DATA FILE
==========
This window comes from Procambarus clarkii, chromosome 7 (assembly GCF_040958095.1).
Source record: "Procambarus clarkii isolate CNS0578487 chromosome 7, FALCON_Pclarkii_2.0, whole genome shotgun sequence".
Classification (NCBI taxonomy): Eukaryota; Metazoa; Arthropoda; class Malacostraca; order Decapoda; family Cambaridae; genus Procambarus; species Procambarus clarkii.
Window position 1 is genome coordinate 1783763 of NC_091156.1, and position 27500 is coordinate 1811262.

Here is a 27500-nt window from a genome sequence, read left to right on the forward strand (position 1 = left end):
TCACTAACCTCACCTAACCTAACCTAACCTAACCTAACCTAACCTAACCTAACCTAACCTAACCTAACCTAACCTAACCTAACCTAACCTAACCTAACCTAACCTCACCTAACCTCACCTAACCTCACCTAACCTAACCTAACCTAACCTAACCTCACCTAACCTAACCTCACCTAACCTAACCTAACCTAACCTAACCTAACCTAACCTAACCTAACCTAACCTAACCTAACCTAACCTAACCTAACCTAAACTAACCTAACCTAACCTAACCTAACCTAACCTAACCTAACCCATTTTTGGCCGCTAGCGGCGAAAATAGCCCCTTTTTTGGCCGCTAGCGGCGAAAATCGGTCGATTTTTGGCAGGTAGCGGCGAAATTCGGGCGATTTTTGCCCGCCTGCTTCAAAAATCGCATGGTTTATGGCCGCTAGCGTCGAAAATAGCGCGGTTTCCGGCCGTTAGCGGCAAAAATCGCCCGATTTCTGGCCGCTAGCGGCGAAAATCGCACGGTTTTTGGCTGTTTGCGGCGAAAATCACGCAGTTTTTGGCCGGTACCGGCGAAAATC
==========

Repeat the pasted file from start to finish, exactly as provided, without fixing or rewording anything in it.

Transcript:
This window comes from Procambarus clarkii, chromosome 7 (assembly GCF_040958095.1).
Source record: "Procambarus clarkii isolate CNS0578487 chromosome 7, FALCON_Pclarkii_2.0, whole genome shotgun sequence".
Classification (NCBI taxonomy): Eukaryota; Metazoa; Arthropoda; class Malacostraca; order Decapoda; family Cambaridae; genus Procambarus; species Procambarus clarkii.
Window position 1 is genome coordinate 1783763 of NC_091156.1, and position 27500 is coordinate 1811262.

Here is a 27500-nt window from a genome sequence, read left to right on the forward strand (position 1 = left end):
TCACTAACCTCACCTAACCTAACCTAACCTAACCTAACCTAACCTAACCTAACCTAACCTAACCTAACCTAACCTAACCTAACCTAACCTAACCTAACCTAACCTCACCTAACCTCACCTAACCTCACCTAACCTAACCTAACCTAACCTAACCTCACCTAACCTAACCTCACCTAACCTAACCTAACCTAACCTAACCTAACCTAACCTAACCTAACCTAACCTAACCTAACCTAACCTAACCTAACCTAAACTAACCTAACCTAACCTAACCTAACCTAACCTAACCTAACCCATTTTTGGCCGCTAGCGGCGAAAATAGCCCCTTTTTTGGCCGCTAGCGGCGAAAATCGGTCGATTTTTGGCAGGTAGCGGCGAAATTCGGGCGATTTTTGCCCGCCTGCTTCAAAAATCGCATGGTTTATGGCCGCTAGCGTCGAAAATAGCGCGGTTTCCGGCCGTTAGCGGCAAAAATCGCCCGATTTCTGGCCGCTAGCGGCGAAAATCGCACGGTTTTTGGCTGTTTGCGGCGAAAATCACGCAGTTTTTGGCCGGTACCGGCGAAAATC